So after what some may now refer to as “the death march” – really just a fast walk from Castello back to Cannaregio, we met up with Shannon’s friends and then headed over to Arzana headquarters (I’m assuming that’s what it was – I can’t remember the Venetian word – maybe Nan will chime in but it’s a building used for building/maintaining boats), where we got to partake in an incredible tour.

I spliced together a bunch of the video from the tour (remember my camera broke so I was forced to resort to my Flip only), and posted it on YouTube.

It was an amazing tour, in that fifteen of us piled in to this old Venetian row boat which Nan and two of her friends used to guide us not only through the back canals of Cannaregio but out on to the Grand Canal where several of our party got to try their hand at rowing. It was very cool. And somewhere on the Grand Canal, tears came to my eyes. It was a beautiful day, and I was being rowed along Venice’s Grand Canal in an old Venetian boat, surrounded by friends. Two years earlier, I wasn’t sure I’d be alive let alone participating in this amazing event and I just felt … light, free, like I could breathe.

Enough of that.

After the tour, we returned to the boat place, watched the makings of a great documentary on the art of rowing in Venice and why it needs to be preserved and partook in some wine or Prosecco, cheese and salami and bread.

Then we were off again, this time over to the Ghetto for a brief look around and brief discussion about the history, then off to another bar for more wine and delicious cicchetti (finally got my baccala!) We hung out there for a while, but eventually decided it was time to move on.

A bunch of us returned to the “Party House” and finished off much of the wine from the previous evening, the pasta and the soup (soup was pretty good for the second day – luckily Jen thought to thin it a bit as she reheated). Then about 10:00, Shannon, Colleen, Jim and I made our way over to San Marco (after Ian met us to bring me my phone that I’d left behind), because I wanted to see the Piazza at night and hear the bands. Then it was more good-byes (I was departing the next day) and back home for some sleep.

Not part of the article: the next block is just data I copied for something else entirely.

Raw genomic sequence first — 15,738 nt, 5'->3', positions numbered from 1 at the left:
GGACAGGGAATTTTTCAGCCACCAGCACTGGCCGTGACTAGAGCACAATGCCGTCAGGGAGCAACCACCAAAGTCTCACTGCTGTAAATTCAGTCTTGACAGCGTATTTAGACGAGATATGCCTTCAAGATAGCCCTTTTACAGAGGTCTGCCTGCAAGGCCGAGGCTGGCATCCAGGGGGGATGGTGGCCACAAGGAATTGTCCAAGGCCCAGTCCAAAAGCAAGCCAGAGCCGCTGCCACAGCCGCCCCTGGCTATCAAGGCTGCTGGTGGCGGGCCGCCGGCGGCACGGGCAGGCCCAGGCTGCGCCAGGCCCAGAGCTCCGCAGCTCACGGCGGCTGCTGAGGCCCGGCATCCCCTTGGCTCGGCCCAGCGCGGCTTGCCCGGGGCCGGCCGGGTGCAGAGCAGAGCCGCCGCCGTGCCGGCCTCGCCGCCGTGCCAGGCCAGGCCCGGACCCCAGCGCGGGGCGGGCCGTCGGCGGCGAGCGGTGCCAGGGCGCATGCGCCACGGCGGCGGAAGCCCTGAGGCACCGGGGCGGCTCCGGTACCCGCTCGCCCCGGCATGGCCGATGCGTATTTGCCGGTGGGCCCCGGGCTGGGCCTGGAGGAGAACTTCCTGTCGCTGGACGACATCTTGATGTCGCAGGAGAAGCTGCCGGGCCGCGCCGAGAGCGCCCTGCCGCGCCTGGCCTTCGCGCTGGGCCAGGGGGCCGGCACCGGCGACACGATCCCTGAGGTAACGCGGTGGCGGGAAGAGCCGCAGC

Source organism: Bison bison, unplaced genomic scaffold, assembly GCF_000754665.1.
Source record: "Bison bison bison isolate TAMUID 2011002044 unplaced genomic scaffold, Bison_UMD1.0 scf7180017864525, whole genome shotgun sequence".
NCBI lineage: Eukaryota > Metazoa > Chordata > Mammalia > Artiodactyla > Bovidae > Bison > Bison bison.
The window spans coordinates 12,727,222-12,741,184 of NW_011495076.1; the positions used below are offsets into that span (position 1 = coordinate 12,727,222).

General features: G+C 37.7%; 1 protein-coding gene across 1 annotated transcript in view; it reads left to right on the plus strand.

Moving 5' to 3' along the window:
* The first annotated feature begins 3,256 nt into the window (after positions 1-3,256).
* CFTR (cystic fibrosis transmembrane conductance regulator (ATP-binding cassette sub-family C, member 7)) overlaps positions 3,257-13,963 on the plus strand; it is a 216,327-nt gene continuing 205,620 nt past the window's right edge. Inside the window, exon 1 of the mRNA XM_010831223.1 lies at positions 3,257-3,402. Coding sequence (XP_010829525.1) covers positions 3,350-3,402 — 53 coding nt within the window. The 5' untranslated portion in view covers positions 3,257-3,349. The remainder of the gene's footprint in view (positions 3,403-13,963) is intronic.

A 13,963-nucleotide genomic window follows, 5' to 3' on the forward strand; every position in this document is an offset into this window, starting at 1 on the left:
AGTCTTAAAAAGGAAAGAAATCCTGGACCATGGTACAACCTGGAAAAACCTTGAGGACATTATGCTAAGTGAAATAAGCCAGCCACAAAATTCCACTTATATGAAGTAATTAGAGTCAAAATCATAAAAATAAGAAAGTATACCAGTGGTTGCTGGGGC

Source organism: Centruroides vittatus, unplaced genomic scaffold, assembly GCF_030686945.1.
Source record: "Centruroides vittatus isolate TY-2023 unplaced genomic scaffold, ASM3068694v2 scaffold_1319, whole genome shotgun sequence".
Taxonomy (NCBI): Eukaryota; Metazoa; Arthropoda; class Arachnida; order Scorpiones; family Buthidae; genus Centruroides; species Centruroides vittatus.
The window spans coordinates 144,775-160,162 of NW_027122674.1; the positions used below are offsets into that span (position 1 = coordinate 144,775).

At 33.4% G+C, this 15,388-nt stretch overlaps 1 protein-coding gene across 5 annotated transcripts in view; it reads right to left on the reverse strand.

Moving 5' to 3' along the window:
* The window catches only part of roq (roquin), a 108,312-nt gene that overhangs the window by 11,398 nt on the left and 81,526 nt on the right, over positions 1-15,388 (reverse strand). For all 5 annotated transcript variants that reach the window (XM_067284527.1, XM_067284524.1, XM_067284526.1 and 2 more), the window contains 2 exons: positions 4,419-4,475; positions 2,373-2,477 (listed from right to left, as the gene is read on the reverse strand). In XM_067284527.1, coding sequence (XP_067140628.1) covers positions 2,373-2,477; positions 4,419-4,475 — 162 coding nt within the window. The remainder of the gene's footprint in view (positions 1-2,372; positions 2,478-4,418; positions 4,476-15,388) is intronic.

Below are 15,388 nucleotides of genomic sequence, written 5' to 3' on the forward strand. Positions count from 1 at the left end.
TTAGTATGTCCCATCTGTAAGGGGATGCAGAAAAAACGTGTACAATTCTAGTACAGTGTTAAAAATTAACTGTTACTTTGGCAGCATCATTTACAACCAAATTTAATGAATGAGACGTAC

I awoke pretty early and organized my gear, cleaned up the apartment (garbage needed to be out by 8:00am and they asked me to make sure I cleared out the refrigerator) then made my way to the Billa market to pick up some Kinder Eggs for Sammi (she still loves those things). While there, I popped into the attached café for a cappuccino and cornetto con crema (my farewell tour), and returned home to a dick around a bit more before Shannon arrived about 10:20 or so. I gave her some wine I had left, as well as some fruit and she brought that back to her place before accompanying me to the train station.

I’d already purchased my tickets for my 11:50 train to Milan and didn’t have to wait more than a few minutes before they posted the track. I boarded early, and stowed my stuff (I’d lightened my roller a bit which really only held a magnum of beer now surrounded by some dirty clothes), and sat and read. The train ride was uneventful other than I got mostly through our book club selection, Sarah’s Key, while riding.

Once at Centrale, I easily got my gear together, found the shuttle bus outside, stored my gear, and waited as the fiasco I mentioned here took place. Once one our way though, it was an easy ride to Malpensa where I got off at the first stop, which is Terminal 2. I called Carlo from I Castagni B&B and he was there in about 10 minutes to pick me up and bring me back to the B&B.